Monthly Archives: March 2016

When You’re Going on a #Cruise #Travel 


My family and I went on a cruise last week from NYC to Cape Canaveral to Nassau, Bahamas. We were supposed to also spend a day on a private island owned by Norwegian Cruise Line, but the 8′ swells prohibited use of the tender boats (read: small ferries) because risk of maiming or dismembering people as they anything’d anywhere near the anything off the anypart of the ship. Think of it this way: trying to get onboard a bar of soap bobbing about in a community pool from the third-floor balcony of a parking garage. So we didn’t sink our toes in the pristine white sands of Great Stirrup Cay or spend time with sea rays or anything at all that day. We stayed on the ship.

The sun was out and the island was very inviting. From our balcony doorway. But I’m getting off course already.

Get used to it.

I just wrote the subheads for this post. Knowing me and my tendency to be verbose, they could each be their own post. I will see how things go and if it’s too massive, I’ll break them out into smaller posts and you all can read as you choose. Or simply ignore me.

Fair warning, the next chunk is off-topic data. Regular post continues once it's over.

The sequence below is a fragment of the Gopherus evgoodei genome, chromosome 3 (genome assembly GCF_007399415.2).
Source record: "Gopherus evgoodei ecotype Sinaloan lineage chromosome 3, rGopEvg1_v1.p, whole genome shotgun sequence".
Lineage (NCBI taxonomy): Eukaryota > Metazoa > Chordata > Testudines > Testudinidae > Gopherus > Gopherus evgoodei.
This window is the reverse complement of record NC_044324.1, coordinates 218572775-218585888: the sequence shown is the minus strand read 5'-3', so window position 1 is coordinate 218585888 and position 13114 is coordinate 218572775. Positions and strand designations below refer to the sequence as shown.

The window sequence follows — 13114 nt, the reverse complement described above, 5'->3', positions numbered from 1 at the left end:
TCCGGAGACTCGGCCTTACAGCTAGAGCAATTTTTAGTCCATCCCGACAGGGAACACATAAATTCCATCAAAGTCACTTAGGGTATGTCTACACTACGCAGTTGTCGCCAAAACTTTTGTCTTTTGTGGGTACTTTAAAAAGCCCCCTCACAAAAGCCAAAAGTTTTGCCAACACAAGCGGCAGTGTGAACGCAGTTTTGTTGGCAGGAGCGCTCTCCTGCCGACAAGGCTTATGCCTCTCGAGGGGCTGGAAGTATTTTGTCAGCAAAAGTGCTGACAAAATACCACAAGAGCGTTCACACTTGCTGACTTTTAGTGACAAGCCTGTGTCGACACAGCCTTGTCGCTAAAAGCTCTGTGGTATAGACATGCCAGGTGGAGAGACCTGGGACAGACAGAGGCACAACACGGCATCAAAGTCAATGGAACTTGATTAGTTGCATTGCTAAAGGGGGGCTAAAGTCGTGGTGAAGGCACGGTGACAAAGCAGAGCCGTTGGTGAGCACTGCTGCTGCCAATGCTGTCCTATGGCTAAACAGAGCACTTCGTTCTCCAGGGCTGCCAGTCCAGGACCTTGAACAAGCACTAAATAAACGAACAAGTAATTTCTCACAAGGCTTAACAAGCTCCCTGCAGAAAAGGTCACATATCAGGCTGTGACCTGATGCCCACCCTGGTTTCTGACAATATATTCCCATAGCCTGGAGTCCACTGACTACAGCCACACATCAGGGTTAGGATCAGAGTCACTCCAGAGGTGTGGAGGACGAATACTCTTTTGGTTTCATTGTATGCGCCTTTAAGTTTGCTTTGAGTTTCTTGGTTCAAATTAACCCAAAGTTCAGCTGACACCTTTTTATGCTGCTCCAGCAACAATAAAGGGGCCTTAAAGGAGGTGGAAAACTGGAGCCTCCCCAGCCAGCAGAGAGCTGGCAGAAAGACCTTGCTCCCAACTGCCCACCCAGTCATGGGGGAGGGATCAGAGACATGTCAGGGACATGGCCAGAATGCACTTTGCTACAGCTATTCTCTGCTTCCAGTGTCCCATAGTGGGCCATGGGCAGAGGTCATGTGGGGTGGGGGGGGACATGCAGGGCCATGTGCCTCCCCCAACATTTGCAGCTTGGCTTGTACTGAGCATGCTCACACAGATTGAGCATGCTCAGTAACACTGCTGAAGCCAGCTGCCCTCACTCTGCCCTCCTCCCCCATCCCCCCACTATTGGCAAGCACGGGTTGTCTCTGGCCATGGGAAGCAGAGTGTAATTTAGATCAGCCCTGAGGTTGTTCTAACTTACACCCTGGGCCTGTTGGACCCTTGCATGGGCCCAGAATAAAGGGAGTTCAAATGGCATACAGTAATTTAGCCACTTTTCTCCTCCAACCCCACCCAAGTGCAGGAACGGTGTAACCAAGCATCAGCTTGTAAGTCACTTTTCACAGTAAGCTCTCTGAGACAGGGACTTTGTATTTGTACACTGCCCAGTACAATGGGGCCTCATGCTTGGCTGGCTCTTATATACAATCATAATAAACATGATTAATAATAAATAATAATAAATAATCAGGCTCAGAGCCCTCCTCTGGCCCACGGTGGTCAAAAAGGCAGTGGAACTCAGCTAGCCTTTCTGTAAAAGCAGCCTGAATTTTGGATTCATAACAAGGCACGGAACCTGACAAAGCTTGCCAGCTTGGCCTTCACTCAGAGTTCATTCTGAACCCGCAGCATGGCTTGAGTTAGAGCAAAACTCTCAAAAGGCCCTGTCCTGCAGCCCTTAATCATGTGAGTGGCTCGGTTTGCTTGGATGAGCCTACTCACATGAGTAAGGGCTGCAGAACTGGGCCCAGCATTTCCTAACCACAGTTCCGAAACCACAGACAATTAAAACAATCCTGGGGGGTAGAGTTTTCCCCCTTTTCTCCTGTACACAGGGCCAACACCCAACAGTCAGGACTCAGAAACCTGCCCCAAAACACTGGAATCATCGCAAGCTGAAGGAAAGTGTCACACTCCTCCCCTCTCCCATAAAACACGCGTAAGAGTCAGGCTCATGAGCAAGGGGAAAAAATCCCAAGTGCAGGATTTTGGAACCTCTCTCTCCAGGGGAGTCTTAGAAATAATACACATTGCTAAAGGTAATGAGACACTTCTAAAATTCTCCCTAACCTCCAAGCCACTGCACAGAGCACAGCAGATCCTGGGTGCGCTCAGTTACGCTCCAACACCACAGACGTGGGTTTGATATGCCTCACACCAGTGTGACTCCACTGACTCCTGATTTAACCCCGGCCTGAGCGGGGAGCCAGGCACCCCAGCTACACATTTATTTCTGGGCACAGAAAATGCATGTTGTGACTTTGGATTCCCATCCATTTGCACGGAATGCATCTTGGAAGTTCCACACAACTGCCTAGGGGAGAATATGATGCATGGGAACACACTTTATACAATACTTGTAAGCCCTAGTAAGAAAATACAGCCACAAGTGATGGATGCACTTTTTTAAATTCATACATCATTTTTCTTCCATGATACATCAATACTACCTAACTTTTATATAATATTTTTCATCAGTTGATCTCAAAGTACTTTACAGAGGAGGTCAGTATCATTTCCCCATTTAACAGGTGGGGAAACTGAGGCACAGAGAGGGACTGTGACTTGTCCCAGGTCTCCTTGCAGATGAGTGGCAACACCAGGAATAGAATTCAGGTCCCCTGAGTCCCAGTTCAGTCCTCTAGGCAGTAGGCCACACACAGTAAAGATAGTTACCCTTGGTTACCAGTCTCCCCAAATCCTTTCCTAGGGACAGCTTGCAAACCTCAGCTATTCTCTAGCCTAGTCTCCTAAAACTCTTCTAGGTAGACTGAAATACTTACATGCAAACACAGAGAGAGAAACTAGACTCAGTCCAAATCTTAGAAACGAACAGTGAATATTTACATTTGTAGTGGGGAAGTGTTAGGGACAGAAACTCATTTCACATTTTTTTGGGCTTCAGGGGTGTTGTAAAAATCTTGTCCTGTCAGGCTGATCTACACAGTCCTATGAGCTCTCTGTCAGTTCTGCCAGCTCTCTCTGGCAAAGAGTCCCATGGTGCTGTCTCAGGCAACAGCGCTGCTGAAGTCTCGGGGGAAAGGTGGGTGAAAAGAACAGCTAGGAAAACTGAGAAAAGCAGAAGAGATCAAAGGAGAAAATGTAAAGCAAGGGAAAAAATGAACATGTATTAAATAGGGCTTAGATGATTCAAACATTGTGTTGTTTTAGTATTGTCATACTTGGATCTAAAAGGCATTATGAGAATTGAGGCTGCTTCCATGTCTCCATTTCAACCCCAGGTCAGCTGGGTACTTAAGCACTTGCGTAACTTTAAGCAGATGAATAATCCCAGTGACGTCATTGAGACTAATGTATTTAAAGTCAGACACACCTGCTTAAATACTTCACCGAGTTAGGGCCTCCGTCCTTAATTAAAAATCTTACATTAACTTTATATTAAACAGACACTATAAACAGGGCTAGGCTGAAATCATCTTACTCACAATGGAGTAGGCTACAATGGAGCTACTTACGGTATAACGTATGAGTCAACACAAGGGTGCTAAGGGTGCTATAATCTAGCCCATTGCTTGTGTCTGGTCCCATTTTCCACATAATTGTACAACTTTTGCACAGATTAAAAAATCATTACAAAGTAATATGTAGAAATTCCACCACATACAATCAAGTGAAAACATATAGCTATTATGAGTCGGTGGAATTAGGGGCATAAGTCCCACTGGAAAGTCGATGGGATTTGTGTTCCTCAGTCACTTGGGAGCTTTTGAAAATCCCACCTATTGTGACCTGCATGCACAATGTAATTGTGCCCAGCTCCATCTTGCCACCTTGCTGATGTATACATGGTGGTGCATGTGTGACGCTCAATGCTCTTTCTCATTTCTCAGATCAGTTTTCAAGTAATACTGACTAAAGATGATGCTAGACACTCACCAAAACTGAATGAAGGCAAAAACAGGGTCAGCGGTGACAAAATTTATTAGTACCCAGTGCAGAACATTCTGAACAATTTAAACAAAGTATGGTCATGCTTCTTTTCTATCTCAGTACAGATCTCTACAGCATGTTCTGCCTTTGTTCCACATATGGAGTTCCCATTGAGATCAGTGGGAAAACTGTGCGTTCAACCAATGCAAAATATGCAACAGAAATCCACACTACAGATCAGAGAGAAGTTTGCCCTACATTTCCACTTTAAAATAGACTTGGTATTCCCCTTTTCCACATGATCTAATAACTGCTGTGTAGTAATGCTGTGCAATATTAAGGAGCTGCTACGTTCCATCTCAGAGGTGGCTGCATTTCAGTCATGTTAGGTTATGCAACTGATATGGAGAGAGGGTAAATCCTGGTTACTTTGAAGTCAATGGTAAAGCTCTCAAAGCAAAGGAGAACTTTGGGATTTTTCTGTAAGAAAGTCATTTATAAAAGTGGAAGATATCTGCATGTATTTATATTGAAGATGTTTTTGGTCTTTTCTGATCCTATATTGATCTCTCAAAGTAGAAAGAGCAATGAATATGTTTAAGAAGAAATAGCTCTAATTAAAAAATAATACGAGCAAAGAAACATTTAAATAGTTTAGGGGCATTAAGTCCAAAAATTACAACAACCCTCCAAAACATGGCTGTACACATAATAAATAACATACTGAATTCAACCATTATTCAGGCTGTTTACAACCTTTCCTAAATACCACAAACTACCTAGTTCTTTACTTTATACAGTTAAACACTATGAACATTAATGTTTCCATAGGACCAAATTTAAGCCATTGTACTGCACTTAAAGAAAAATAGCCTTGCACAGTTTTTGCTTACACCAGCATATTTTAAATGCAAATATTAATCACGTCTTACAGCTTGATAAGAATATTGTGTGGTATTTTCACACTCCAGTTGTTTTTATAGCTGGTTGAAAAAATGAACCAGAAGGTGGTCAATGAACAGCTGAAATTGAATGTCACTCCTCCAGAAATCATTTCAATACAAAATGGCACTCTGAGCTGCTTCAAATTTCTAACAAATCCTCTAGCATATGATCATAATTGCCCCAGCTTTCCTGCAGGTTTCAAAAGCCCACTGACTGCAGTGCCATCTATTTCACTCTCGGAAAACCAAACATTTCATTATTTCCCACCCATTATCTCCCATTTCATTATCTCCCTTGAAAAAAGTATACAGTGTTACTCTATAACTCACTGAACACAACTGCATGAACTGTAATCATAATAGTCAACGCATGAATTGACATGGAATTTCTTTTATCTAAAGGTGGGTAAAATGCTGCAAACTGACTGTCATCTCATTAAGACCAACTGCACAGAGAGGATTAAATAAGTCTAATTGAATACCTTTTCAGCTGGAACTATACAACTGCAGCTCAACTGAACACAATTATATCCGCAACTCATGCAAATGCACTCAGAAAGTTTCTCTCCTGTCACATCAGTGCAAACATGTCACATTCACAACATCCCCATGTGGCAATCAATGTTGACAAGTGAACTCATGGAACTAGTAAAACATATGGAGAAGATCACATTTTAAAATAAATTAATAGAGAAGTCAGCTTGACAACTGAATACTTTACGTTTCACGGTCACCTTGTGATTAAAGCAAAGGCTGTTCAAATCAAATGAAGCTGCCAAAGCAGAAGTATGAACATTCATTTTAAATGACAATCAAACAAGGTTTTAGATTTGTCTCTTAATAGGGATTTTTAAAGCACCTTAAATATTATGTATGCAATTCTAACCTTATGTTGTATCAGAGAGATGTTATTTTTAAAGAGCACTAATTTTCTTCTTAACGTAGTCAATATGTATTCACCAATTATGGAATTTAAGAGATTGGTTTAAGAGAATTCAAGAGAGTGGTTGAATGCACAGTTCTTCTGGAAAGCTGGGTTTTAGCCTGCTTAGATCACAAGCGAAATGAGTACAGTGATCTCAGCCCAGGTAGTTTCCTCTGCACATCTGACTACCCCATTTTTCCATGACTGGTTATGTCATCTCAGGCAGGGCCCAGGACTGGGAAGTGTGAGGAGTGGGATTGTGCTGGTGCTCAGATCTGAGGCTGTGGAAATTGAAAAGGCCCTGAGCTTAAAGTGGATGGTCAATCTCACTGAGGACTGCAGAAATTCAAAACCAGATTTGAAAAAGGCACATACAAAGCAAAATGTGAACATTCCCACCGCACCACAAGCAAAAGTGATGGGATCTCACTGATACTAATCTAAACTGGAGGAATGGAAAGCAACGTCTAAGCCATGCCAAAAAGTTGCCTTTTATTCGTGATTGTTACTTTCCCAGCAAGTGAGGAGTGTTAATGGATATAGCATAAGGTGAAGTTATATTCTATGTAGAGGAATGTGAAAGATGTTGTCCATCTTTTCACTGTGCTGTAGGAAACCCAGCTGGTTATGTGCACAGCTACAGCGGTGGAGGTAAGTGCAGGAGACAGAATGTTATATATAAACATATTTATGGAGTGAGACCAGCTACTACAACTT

We woke very early and departed our home to drive to NYC in hopes that we would have plenty of time to park and settle in. There was a half-marathon that day in the city, so let’s just say we were really lucky we left when we did. We spent an hour in traffic from exit 9A to get off the GW Bridge to the parking ramp on W. 79th Street.

If you can tolerate Alec Baldwin and his tendency to rudely interrupt his interviewees with his own droll stories, I highly recommend subscribing to “Here’s The Thing” podcasts as Baldwin has some really interesting guests. We listened to almost two podcasts while sitting in traffic.

Once you get out of your car, unload your luggage and descend the depths of the cruise ship / customs area, prepare to stand in line among the people corral ropes. That will take another hour. Then you will have your photo taken which will NOT show on your keycard but will display upon a screen everywhere you use it on the ship or at ports. (Hint: if you have a lanyard, bring it. More later.)

Then you will go through customs.

Then you will be funneled to an area where you stand in front of a sheet for your family photo. I did not even bother to look at it — I’d JUST been in line for sixteen years, standing with people who all lied on their “have you sneezed since the Reagan administration?” forms. I simply wanted to get on the ship.